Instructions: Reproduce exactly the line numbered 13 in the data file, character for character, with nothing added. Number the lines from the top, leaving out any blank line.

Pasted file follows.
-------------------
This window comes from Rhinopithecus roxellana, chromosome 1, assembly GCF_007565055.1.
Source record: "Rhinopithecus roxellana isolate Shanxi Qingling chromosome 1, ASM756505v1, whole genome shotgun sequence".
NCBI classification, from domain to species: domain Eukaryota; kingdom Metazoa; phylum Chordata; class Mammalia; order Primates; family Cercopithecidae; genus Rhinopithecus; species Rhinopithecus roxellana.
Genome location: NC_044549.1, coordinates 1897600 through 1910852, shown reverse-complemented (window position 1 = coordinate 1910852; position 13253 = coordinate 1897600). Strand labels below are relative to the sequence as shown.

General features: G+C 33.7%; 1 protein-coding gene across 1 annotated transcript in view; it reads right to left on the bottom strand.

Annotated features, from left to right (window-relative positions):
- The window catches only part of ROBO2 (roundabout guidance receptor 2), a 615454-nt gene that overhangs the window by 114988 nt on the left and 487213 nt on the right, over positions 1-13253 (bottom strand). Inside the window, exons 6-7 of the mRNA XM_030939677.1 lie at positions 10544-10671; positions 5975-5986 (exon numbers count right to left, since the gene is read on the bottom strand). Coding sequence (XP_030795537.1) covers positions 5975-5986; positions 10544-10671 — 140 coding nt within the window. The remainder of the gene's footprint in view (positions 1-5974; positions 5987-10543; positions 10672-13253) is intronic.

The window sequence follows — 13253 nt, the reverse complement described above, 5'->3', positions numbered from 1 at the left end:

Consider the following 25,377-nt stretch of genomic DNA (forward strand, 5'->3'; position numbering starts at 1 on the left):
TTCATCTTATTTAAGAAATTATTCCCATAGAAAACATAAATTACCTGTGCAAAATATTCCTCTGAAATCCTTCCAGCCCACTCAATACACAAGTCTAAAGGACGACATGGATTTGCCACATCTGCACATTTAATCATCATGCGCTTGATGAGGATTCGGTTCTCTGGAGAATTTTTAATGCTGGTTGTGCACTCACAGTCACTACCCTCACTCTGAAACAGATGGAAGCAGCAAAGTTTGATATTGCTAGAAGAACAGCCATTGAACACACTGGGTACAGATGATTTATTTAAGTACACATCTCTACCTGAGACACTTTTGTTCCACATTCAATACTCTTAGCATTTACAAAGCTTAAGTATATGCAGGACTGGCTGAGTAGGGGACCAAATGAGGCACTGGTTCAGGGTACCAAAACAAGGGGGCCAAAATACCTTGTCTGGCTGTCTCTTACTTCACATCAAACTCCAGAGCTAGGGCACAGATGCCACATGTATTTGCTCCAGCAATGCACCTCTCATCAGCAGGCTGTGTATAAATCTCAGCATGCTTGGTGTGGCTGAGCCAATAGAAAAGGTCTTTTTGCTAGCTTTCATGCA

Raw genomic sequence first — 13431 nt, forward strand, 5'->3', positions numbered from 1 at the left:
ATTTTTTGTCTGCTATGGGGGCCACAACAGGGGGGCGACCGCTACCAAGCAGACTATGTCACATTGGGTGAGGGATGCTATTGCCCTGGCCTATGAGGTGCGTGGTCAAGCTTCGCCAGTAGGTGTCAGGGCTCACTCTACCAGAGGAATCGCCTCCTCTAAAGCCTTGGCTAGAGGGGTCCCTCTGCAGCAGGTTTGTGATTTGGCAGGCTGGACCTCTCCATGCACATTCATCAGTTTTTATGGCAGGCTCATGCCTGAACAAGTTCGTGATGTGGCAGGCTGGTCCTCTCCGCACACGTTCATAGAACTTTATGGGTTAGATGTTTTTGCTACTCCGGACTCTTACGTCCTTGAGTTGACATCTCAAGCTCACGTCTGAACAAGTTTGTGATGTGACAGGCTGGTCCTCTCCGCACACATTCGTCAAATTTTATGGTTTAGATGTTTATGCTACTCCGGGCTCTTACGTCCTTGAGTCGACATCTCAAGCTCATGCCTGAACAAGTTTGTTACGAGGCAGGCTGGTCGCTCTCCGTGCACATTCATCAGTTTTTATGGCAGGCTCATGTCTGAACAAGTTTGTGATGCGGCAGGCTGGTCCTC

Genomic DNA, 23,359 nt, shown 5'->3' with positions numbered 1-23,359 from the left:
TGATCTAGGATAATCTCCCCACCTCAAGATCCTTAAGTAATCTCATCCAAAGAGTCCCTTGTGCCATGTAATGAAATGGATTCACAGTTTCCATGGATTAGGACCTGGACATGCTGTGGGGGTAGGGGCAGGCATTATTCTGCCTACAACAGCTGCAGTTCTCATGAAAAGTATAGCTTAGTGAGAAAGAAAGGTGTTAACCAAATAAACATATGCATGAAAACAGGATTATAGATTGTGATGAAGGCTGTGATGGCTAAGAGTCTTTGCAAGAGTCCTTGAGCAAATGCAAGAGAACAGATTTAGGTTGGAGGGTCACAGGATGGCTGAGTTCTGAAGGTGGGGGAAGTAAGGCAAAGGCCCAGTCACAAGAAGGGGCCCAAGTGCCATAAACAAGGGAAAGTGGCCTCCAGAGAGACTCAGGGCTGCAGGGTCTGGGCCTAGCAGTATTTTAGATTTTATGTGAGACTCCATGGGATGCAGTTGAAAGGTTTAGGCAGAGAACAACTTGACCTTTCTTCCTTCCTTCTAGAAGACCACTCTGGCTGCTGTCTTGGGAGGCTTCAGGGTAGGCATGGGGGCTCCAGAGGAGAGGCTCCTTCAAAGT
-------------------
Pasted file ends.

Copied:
Genomic DNA, 23,359 nt, shown 5'->3' with positions numbered 1-23,359 from the left: